Morning After (the first presidential debate)


Hillary Clinton is not an inspiring speaker. To appreciate what she is saying, a person must think about it and not just feel it.

Donald Trump arouses affect, specifically the affects of fear, anger, and disgust. He drives people’s deeply felt but unacknowledged shame toward the response the psychiatrist Donald Nathanson named the “attack other” pole on his compass of shame reactions.

For this reason, Trump supporters are unlikely to be moved by the substance of what Hillary Clinton or anyone else is saying in this runup to the election of our next president. They are supporting Trump, not rationally, but emotionally. Like bigotry, Trump support is rooted in feelings and emotions – in affect. Twice I have read or heard people say, “We know he’s an ass, but . . . [I still support him]. Never before have I read or heard that type of support for a candidate for the presidency, and I believe only affective attachment can explain it.

Donald Trump arouses affect in people, mostly the negative affects of fear, anger-rage, and disgust, but last night’s debate made it clear to a person who remains unattached to him that he has nothing else working for him. He has no substance. He has never needed any. Trump is a con artist, and arousing affect is the con artist’s stock in trade, his one necessary skill. Truth is irrelevant. Follow-through is irrelevant because the con artist has no intention of following through on any promise. Expecting Trump to build the wall, revitalize the economy, clean up Washington, or make America great in any way is like expecting the supposed Nigerian princess to send you your inheritance after you have sent “her” your money.

Watching and listening to last night’s debate became, for me, like watching a stage magician while knowing how the magician does the tricks. The sleight of hand is no longer hidden, the distractions no longer distract, the impressions fail to impress. So, I was left watching a man my age behaving like a boor, a petulant child caught misbehaving but refusing to admit it. The only message remaining was that Donald J. Trump will keep telling us how great he is, desperately hoping we’ll believe him.

Candidate Trump’s Appeal


“We are living in a season of anger that is already exceeding danger levels.” I wrote and preached those words in March of 2010 in a sermon titled, “Appealing to What in People?” At that time, I had heard of Donald Trump but would not have considered taking him seriously as a public figure, except as a con man and low level celebrity.

That was six Palm Sundays ago; this is now, Palm Sunday 2016. Here are the first two paragraphs of the sermon I preached that day in 2010.

We are living in a season of anger that is already exceeding danger levels. Decades ago, we spoke of anger as though it were a liquid that could be “bottled up” inside us. We thought we needed to express our anger to “get it out” of our systems so it would not blow up, boil over inside us, or poison our temperaments. Since those days, we have learned that the more people practice anger, the angrier they become. We can actually train ourselves to become easily enraged, which, of course, can have quite detrimental effects upon our blood pressure, our work, our sleep, and our personal relationships as well.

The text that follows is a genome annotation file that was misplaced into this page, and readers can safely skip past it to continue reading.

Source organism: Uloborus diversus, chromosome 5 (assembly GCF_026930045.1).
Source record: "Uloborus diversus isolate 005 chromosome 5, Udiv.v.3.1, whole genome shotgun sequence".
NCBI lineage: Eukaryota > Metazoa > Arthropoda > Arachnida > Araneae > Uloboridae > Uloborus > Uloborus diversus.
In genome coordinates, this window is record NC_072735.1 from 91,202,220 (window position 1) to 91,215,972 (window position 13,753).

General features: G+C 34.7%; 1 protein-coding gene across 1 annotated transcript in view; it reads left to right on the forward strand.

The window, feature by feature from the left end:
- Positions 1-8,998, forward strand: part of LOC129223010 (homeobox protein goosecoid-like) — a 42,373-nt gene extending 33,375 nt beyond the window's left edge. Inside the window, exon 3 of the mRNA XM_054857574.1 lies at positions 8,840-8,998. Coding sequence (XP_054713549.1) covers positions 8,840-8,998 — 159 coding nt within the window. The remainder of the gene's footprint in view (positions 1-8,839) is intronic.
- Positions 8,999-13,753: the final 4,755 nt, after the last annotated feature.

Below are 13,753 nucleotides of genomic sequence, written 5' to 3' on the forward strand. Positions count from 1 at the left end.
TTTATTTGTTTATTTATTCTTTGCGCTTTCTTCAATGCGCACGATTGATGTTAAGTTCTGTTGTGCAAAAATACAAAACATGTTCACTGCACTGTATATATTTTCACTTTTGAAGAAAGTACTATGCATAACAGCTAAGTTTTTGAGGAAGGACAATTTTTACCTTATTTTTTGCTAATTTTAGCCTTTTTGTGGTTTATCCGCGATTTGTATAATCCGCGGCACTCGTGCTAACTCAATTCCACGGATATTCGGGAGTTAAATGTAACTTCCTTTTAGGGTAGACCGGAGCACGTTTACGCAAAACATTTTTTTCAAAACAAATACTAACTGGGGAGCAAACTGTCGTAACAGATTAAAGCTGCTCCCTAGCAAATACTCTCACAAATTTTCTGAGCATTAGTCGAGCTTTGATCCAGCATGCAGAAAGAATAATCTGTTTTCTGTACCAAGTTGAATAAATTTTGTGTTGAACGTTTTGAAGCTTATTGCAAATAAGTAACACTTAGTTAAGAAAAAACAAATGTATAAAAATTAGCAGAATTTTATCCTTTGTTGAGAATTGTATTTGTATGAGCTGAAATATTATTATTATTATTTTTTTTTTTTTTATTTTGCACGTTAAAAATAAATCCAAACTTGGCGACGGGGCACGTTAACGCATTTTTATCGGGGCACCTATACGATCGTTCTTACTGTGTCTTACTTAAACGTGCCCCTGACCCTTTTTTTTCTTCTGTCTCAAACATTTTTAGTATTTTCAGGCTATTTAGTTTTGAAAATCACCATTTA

Angry people do not think straight, as one man recently confessed, he says, to his shame and fear. He is the younger man in the now infamous video of two men in Columbus, Ohio bullying an older man with Parkinson’s disease, and he now admits he was completely out of control and says he will never go to a political rally again. For him, that decision might be wise, but neither politics nor religion necessarily fuels rage. Playing to anger, stirring it up in crowds, is a choice by politicians or religious leaders that deliberately targets enemies and keeps demonizing them so that the enraged followers no longer feel the need to treat those others so demonized as fellow human beings.

Notice how frequently Mr. Trump uses the word disgusting to describe people.

Already back then, we could see the phenomenon now being exploited by the candidate Donald Trump: crowd rage arising from fear, resentment, shame, and fostered disgust (at the presence of vulnerable groups labeled disgusting). Notice how frequently Mr. Trump uses the word disgusting to describe people. Disgust dehumanizes its objects, the tactic used by the Nazis to make Jews appear subhuman to a humiliated and enraged German populace and the tactic used by the Romans to dehumanize perceived rebels such as Jesus of Nazareth. Once people have been perceived as disgusting, violence against them seems justified and may even be glorified.

Many have been asking what makes candidate Trump appealing to people? I am reversing that question. To what in people is Trump making his appeal? Con artists play upon people’s impulses. Some can be conned by appealing to their greed, others by appealing to their compassion.

The question of my sermon, addressed mainly to the Christian church, concerned what we appeal to in people to move them. Fear? Guilt? Pride? Greed? Selfishness? Desire for thrills? The need to be entertained? The wish for self-justification? To what human impulses do we make our presentations or distortions of the gospel appeal? What impulses do we arouse and encourage in people?

Do they bring out the best in us or the worst?

Now we need to ask that same question of candidates for the presidency and other politicians trying to appeal to us. To which of our feelings and impulses are they appealing? Do they bring out the best in us or the worst?